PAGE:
From 21 to-23 November 2023, approximately 700 families of missing persons from all over the world came together to share their experiences and gain inspiration.
The world over, the common characteristic shared by families of the missing is the determination. Regardless of the number of years that have passed, the varying circumstances of their loved ones’ disappearances, or the different economic, emotional, legal, or administrative challenges they face, families worldwide are unified by the same pain and unwavering commitment to find their loved ones.
The International Conference for Families of Missing Persons recognizes the power of this solidarity and the importance of coming together. This bi-annual conference which recently took place over three days in multiple locations, provided families with a unique opportunity to connect and share their experiences. Sri Lankan families, for instance, described this conference as a source of “unity, strength, power and solidarity”.
Twice in the course of the conference’s 72-hour span, families across the world were able to come together for a 'golden hour’ – a moment in the schedule during which the sun had risen or not yet set for most participants – This moment, at the heart of the conference allowed families from over 40 different countries, spanning from Nepal to El Salvador, to feel united as part of a global network that recognizes their struggles and provides understanding and support.
Families gathered at the ICRC delegation in Batticaloa, Sri Lanka, could hear those in Caracas, Venezuela saying, “the network becomes your family …and together we are stronger”. Similarly, families in Lima, Peru, reached out, calling all those attending “our sisters and brothers”. Far across the world, the Kenyan Red Cross in Nairobi brought together families who draw strength from the majestic lion, mirroring their resilience.
From San Salvador, a resounding chorus assures all who listen, “You are not alone”. And from Yola, Nigeria, the response resonates, “We are not alone in suffering and agonies, we cannot just hear but see other families”. Even if the video feed of the Syrian families in Lebanon had to be kept closed for security reasons, the impact of their voices was felt by those listening from Jordan or Yemen. Fathers singing for their missing sons evoked waves of emotion in all the physical and virtual spaces where families gathered, empowering all those taking part.
The golden hour, however, was just one moment in a dense conference program that aimed to create a feeling of global solidarity and facilitate peer-to-peer exchanges of experiences. Convened by the ICRC's Central Tracing Agency, the conference brought together families of the missing across borders and continents, to recognize them as the primary actors in the search for their loved ones, going beyond their role as victims or beneficiaries of our RFL services.
We are not alone in suffering and agonies; we cannot just hear but see other families.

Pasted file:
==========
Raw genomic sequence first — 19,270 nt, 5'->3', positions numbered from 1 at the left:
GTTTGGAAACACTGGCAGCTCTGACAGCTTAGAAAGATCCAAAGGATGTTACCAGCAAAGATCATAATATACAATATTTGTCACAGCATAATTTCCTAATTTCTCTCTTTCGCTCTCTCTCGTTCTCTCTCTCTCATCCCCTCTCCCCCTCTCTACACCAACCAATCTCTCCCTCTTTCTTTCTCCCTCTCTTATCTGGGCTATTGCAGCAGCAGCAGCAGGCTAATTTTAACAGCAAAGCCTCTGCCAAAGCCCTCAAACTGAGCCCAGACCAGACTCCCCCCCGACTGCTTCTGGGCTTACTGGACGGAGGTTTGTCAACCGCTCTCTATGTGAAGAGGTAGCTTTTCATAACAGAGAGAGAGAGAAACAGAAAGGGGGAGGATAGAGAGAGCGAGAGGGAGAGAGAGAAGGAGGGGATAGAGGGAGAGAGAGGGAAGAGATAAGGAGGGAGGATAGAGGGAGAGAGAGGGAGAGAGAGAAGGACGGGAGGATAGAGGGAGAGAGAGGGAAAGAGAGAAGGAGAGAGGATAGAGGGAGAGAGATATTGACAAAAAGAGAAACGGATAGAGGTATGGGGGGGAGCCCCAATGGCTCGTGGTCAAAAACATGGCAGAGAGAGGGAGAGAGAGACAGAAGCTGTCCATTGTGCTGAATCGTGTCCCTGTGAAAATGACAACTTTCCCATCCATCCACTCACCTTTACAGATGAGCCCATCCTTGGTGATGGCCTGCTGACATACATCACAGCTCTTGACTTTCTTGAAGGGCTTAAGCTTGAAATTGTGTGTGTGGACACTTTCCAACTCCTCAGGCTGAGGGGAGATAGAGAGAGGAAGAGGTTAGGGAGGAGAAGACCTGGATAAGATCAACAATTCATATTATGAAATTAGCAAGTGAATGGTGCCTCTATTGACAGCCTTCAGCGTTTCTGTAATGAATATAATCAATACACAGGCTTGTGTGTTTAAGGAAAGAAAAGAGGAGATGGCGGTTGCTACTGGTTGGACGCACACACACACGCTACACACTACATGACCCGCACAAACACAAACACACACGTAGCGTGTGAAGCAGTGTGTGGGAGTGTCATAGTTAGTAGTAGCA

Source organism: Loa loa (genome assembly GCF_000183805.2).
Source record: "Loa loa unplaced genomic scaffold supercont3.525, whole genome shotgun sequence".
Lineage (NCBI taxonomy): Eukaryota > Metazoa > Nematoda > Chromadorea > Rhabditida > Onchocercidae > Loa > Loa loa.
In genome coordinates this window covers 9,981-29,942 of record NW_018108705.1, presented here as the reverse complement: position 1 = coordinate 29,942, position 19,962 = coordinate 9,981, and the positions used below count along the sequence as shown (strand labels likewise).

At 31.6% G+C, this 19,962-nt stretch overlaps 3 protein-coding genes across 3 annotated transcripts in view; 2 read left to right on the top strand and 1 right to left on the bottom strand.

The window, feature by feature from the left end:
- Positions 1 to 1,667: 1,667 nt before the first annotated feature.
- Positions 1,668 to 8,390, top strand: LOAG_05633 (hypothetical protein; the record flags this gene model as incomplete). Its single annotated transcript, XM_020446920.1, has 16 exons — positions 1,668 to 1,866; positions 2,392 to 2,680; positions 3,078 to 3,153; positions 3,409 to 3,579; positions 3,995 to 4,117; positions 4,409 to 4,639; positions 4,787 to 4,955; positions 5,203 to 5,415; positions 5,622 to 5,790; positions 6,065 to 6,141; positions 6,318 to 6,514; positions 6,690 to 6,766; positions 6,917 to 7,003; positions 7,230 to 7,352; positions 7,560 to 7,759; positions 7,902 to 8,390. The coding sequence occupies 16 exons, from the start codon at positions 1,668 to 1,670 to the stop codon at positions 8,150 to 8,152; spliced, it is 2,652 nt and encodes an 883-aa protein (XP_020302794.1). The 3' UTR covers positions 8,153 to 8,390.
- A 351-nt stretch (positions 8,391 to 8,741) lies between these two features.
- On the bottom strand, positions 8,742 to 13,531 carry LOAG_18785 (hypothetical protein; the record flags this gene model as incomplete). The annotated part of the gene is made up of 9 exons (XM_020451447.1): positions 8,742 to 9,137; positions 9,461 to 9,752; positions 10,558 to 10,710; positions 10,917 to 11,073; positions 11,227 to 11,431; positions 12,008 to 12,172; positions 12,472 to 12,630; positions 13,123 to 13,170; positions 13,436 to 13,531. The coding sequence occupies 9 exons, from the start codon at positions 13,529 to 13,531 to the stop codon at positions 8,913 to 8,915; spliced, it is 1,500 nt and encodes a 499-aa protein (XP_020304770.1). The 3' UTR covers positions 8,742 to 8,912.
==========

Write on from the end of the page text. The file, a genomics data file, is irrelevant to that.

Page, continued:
Families engaged directly with their peers around the world, seeking advice on how to come together and be better heard by those responsible for providing answers and learning from each other as they provide both support and empowerment to sustain their search. In one of the sessions, families from West Africa connecting from Dakar and Abidjan engaged with families in Caracas and El Salvador. This created a space where families of those who went missing on the route to Europe that involves the dangerous crossing of the Mediterranean could access the experience of Central and South Americans who had lost loved ones traveling north towards the United States. The American experience, whilst still largely failing to provide answers for families, offered valuable lessons for those from West Africa at the conference.
It was also evident that in many contexts, families faced the same challenges and were using the same tools to address them. Just as the internet enabled the conference, new technologies such as social media also supported families to maintain contact with each other and even serve as tools that could advance their search for the missing. In the many contexts where people had been missing for decades, activism had to become transgenerational, mobilizing youth to continue the struggles initiated by their parents and grandparents.
The conference served as a platform for families to foster new relationships and meaningful connections. By interacting with other families, they learned from their experiences and gained valuable insights that will greatly enhance their search efforts. Looking ahead, the biannual conference will make a comeback, placing families at the helm to shape its structure and curate session topics. It will persist in its mission to empower families of the missing, facilitating the growth of a global movement that amplifies advocacy for the missing and extends unwavering encouragement to families in their search.